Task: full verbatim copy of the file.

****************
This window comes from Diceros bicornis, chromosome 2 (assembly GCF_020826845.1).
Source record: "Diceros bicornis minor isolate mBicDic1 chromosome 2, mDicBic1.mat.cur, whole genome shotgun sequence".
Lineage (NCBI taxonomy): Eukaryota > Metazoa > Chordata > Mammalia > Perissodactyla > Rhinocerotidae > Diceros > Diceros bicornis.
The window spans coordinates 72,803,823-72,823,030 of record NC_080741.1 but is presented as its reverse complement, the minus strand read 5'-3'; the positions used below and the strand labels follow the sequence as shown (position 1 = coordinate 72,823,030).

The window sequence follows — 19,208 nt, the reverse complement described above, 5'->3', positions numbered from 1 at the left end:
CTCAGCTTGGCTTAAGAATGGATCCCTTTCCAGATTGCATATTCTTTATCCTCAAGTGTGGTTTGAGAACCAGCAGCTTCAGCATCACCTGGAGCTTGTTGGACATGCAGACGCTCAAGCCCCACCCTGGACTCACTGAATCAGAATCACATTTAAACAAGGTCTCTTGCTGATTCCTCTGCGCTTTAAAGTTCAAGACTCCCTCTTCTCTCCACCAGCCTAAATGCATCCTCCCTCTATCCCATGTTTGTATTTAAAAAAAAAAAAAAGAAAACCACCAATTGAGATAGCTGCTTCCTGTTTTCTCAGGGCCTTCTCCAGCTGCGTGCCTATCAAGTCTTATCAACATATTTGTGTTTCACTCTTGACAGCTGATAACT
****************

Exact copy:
This window comes from Diceros bicornis, chromosome 2 (assembly GCF_020826845.1).
Source record: "Diceros bicornis minor isolate mBicDic1 chromosome 2, mDicBic1.mat.cur, whole genome shotgun sequence".
Lineage (NCBI taxonomy): Eukaryota > Metazoa > Chordata > Mammalia > Perissodactyla > Rhinocerotidae > Diceros > Diceros bicornis.
The window spans coordinates 72,803,823-72,823,030 of record NC_080741.1 but is presented as its reverse complement, the minus strand read 5'-3'; the positions used below and the strand labels follow the sequence as shown (position 1 = coordinate 72,823,030).

The window sequence follows — 19,208 nt, the reverse complement described above, 5'->3', positions numbered from 1 at the left end:
CTCAGCTTGGCTTAAGAATGGATCCCTTTCCAGATTGCATATTCTTTATCCTCAAGTGTGGTTTGAGAACCAGCAGCTTCAGCATCACCTGGAGCTTGTTGGACATGCAGACGCTCAAGCCCCACCCTGGACTCACTGAATCAGAATCACATTTAAACAAGGTCTCTTGCTGATTCCTCTGCGCTTTAAAGTTCAAGACTCCCTCTTCTCTCCACCAGCCTAAATGCATCCTCCCTCTATCCCATGTTTGTATTTAAAAAAAAAAAAAAGAAAACCACCAATTGAGATAGCTGCTTCCTGTTTTCTCAGGGCCTTCTCCAGCTGCGTGCCTATCAAGTCTTATCAACATATTTGTGTTTCACTCTTGACAGCTGATAACT